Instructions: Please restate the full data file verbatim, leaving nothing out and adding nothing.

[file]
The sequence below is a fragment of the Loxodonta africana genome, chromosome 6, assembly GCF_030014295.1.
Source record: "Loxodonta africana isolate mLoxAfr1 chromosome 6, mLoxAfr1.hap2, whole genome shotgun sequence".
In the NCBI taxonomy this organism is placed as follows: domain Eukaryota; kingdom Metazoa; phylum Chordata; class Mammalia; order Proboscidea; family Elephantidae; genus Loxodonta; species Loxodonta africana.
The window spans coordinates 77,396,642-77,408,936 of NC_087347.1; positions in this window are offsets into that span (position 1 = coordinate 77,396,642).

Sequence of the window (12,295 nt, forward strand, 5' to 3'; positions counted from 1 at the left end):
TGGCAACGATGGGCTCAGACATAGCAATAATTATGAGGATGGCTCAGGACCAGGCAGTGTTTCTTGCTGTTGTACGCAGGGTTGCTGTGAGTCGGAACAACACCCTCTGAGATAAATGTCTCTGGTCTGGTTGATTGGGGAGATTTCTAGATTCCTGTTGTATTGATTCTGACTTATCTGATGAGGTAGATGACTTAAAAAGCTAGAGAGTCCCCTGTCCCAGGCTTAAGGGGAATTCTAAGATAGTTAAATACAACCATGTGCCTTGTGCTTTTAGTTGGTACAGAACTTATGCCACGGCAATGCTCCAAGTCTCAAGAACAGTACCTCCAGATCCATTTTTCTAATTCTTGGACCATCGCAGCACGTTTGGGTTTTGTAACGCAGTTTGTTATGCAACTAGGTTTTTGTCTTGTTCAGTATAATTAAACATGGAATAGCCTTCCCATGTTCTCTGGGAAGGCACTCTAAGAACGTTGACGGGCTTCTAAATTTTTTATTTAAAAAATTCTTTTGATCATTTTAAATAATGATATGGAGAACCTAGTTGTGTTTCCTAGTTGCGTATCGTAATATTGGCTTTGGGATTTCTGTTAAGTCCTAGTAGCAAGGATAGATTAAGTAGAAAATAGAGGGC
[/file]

The sequence below is a fragment of the Loxodonta africana genome, chromosome 6, assembly GCF_030014295.1.
Source record: "Loxodonta africana isolate mLoxAfr1 chromosome 6, mLoxAfr1.hap2, whole genome shotgun sequence".
In the NCBI taxonomy this organism is placed as follows: domain Eukaryota; kingdom Metazoa; phylum Chordata; class Mammalia; order Proboscidea; family Elephantidae; genus Loxodonta; species Loxodonta africana.
The window spans coordinates 77,396,642-77,408,936 of NC_087347.1; positions in this window are offsets into that span (position 1 = coordinate 77,396,642).

Sequence of the window (12,295 nt, forward strand, 5' to 3'; positions counted from 1 at the left end):
TGGCAACGATGGGCTCAGACATAGCAATAATTATGAGGATGGCTCAGGACCAGGCAGTGTTTCTTGCTGTTGTACGCAGGGTTGCTGTGAGTCGGAACAACACCCTCTGAGATAAATGTCTCTGGTCTGGTTGATTGGGGAGATTTCTAGATTCCTGTTGTATTGATTCTGACTTATCTGATGAGGTAGATGACTTAAAAAGCTAGAGAGTCCCCTGTCCCAGGCTTAAGGGGAATTCTAAGATAGTTAAATACAACCATGTGCCTTGTGCTTTTAGTTGGTACAGAACTTATGCCACGGCAATGCTCCAAGTCTCAAGAACAGTACCTCCAGATCCATTTTTCTAATTCTTGGACCATCGCAGCACGTTTGGGTTTTGTAACGCAGTTTGTTATGCAACTAGGTTTTTGTCTTGTTCAGTATAATTAAACATGGAATAGCCTTCCCATGTTCTCTGGGAAGGCACTCTAAGAACGTTGACGGGCTTCTAAATTTTTTATTTAAAAAATTCTTTTGATCATTTTAAATAATGATATGGAGAACCTAGTTGTGTTTCCTAGTTGCGTATCGTAATATTGGCTTTGGGATTTCTGTTAAGTCCTAGTAGCAAGGATAGATTAAGTAGAAAATAGAGGGC